The Lummi Nation, the third largest tribe in Washington State, is in a state of emergency following the structural collapse of the Cooke Aquaculture open net-pen facility near Puget Sound. The breach released more than 300,000 farmed Atlantic salmon into Pacific waters, adjacent to Cypress Island, just east of the Canadian border near Victoria B.C.
State officials announced over the weekend that no new permits would be issued for fish farm operations until the cause of the incident was determined. Lummi Nation Fisheries have been catching thousands of Atlantic salmon alongside wild Pacific salmon for several days, but officials still believe many of the invasive fish are already on their way to spawn in local streams and rivers. Tribal fishermen have hauled in at least 200,000 pounds of invasive Atlantic salmon since the emergency declaration, the Lummi said on Monday August 28.
“This disaster could have devastating effects and could potentially decimate this year’s run of Chinook salmon,” said Lummi Natural Resources Director Merle Jefferson. “This is unacceptable for all residents of the Puget Sound. We are doing what we can to help limit the damage, but as far as we know, containment is indefinite. These invasive fish are going to find our rivers.”
Kurt Beardslee, director of the Wild Fish Conservancy Northwest (WFCN) called the incident an environmental disaster and is preparing to file a civil suit against Cooke Aquaculture under section 505 of the Clean Water Act.
“This dangerous and reckless industry not only threatens the recovery of our native salmon and orca populations but also threatens the health of Puget Sound and the Northwest’s cultural identity,” Beardslee said in a WFCN press release.
Following the failure of the net-pen that contained 305,000 Atlantic salmon, Cooke Aquaculture cited the “exceptionally high tides” caused by the August 21 solar eclipse as the reason for the breech at its facility. In a statement, Cooke Aquaculture said its Cypress Farm #2, which contained the Atlantic salmon, had been in operation for almost 30 years without incident. In addition the company cited its “solid track record” in modern marine farming at several locations across the globe, including facilities in Maine, Scotland, Spain and Chile.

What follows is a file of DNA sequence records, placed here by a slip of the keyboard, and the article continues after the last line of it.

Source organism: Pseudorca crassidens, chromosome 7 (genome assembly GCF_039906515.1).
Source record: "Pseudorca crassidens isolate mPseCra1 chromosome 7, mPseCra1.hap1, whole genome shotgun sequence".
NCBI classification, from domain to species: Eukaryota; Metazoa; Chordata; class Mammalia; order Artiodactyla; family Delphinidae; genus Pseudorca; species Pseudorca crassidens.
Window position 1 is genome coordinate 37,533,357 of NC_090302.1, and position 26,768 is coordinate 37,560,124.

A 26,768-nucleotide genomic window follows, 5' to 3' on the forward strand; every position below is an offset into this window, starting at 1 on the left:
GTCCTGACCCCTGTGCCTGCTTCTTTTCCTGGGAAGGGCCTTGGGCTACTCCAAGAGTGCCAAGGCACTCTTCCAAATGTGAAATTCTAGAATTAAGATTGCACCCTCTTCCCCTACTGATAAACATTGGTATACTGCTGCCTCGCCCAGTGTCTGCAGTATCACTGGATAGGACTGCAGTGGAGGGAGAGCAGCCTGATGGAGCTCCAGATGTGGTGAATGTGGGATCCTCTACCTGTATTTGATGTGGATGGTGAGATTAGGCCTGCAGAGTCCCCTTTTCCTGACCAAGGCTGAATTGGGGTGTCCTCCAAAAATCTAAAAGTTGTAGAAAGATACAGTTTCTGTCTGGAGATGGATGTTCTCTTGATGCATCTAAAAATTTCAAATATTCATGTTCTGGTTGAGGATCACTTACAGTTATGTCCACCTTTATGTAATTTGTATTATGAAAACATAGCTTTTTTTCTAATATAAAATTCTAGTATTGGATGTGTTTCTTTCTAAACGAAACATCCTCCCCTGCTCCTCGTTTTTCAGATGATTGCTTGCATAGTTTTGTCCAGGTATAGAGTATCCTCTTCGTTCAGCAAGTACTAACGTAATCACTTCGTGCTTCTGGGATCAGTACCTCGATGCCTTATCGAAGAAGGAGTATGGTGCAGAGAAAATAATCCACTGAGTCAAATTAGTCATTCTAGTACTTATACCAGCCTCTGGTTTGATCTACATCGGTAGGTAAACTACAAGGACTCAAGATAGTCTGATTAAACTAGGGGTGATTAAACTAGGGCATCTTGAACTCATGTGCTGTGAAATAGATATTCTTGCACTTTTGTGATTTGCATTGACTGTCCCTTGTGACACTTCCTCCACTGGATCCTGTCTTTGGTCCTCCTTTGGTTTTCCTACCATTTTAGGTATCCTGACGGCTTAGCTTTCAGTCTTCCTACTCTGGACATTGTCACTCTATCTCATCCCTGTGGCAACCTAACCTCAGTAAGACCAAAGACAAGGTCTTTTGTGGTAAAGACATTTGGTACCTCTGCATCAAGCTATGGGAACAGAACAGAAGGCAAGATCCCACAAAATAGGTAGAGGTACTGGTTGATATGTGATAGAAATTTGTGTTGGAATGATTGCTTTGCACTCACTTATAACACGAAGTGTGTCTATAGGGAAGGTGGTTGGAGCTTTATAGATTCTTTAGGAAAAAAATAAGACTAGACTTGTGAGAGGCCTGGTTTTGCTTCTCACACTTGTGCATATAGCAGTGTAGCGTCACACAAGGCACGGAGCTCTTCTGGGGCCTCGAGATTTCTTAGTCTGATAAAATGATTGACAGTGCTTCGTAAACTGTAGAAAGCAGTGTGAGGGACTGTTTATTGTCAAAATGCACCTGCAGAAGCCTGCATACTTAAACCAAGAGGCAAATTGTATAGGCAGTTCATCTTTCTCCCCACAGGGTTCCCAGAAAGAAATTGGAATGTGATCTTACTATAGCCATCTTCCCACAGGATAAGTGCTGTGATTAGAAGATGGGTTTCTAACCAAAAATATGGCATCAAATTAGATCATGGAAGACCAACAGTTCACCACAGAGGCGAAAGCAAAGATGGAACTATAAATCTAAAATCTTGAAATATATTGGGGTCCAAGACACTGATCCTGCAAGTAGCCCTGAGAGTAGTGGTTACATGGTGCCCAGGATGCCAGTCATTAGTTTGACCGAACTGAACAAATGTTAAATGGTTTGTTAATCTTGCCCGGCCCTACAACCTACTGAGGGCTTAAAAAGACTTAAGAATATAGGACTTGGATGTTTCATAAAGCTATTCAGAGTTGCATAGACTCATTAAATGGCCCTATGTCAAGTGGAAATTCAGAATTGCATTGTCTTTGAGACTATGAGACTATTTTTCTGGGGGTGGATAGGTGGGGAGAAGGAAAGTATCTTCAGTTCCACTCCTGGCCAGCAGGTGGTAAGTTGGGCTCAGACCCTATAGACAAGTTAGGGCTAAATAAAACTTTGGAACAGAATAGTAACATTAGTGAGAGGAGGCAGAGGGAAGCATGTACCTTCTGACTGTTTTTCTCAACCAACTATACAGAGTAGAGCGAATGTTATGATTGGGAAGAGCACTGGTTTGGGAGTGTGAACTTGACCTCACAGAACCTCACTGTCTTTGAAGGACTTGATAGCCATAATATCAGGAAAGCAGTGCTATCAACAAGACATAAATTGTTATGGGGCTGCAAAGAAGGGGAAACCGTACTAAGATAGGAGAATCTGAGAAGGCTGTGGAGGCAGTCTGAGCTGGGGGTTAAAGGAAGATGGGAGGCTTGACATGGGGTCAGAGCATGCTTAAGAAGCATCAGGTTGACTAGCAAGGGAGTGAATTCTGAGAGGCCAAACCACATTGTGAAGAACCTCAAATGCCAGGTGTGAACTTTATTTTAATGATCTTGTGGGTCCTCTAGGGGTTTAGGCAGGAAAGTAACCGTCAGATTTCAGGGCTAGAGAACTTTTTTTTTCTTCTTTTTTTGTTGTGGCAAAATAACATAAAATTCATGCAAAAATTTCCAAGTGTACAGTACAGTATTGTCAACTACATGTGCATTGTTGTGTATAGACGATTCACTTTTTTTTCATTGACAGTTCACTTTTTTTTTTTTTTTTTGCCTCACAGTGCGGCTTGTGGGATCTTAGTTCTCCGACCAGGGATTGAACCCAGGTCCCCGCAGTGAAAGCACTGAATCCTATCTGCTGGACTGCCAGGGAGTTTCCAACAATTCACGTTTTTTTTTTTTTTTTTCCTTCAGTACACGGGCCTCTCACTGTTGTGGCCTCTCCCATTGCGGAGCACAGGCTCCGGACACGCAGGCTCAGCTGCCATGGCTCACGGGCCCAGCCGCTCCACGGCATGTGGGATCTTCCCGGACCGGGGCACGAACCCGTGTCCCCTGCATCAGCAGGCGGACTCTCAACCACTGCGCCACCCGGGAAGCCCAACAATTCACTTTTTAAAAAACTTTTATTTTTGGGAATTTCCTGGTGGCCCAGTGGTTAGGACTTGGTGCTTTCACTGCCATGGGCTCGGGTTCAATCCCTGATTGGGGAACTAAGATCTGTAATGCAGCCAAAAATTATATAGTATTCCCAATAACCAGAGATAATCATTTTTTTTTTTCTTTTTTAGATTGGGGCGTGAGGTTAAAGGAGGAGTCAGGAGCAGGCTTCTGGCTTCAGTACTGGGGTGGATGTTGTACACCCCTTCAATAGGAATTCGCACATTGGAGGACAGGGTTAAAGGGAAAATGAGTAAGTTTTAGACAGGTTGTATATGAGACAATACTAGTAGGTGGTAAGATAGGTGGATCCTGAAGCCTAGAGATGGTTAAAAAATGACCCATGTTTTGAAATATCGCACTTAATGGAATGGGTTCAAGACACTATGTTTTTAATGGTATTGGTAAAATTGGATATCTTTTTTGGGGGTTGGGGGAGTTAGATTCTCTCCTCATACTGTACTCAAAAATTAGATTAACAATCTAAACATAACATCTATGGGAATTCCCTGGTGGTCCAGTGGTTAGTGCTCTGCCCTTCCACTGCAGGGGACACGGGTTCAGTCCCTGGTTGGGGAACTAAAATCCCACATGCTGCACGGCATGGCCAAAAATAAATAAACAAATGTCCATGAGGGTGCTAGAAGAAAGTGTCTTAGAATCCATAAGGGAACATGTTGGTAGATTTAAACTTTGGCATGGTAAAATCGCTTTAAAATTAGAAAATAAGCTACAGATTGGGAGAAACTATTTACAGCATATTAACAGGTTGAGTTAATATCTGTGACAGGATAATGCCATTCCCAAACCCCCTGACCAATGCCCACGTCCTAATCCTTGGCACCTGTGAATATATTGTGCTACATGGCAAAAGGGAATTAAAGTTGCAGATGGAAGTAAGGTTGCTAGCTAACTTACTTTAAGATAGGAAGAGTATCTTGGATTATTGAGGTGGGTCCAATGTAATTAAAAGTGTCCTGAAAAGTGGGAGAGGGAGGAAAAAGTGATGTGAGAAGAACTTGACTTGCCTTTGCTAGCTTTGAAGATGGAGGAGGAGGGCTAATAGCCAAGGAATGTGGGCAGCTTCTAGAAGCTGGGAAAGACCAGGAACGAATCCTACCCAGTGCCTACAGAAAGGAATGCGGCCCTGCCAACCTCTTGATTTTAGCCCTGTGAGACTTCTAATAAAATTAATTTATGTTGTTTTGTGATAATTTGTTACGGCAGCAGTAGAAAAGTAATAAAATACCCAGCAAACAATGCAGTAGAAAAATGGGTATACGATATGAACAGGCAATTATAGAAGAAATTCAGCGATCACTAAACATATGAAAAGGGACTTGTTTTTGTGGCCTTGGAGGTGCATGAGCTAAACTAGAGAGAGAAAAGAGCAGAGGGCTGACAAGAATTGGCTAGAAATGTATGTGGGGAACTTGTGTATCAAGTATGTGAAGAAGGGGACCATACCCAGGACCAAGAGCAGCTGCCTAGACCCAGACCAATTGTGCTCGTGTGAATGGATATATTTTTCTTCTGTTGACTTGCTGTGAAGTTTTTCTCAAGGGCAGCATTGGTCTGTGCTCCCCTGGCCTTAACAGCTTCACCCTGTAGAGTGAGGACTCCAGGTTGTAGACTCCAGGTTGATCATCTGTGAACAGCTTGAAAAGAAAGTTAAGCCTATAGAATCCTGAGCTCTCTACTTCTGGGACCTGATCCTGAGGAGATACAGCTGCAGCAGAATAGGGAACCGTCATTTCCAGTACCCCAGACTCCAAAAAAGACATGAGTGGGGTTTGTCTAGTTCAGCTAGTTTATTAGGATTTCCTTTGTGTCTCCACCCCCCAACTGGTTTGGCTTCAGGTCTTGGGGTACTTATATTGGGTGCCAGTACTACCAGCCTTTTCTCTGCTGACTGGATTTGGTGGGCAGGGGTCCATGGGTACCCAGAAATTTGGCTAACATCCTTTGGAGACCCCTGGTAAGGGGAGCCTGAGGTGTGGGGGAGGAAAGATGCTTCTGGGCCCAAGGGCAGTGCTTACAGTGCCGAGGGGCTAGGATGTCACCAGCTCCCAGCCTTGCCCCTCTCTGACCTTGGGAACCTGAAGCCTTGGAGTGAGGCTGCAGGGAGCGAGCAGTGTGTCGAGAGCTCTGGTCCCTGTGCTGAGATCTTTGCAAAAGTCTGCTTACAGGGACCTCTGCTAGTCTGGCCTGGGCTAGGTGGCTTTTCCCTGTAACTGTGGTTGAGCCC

“It is estimated that several thousand Atlantic salmon escaped following a structural failure of part of the net-pen structure on the Cypress Site 2 farm,” Cooke Aquaculture said in the statement. “It appears that many fish are still contained within the nets. It will not be possible to confirm exact numbers of fish losses until harvesting is completed and an inventory of fish in the pens has been conducted.”
However, tides were almost a foot higher last January than on the evening of the solar eclipse, NPR reported. This left Beardslee “bewildered by the company’s claim that the solar eclipse presented a tidal occurrence that they could not have prepared for,” he said.
Emergency maintenance was performed on the Cypress Island net-pens on July 27, which further calls into question the company’s claim that high tides during the solar eclipse were the cause of the facility’s structural failure. Washington State officials released a guide to help fishermen identify the Atlantic salmon and how to contain them if caught. In addition, Governor Jay Inslee put a hold on new net-pen permits “until a thorough investigation of this incident is completed,” he said in a statement.
“Tribes and others who fish Washington waters deserve a comprehensive response to this incident, including answers to what happened and assurances that it won’t happen again,” Inslee said. “I believe the company must do everything it can to stop any additional escapes and to recover as many fish as possible, including adequate compensation for those working to remove Atlantic salmon from our waters.”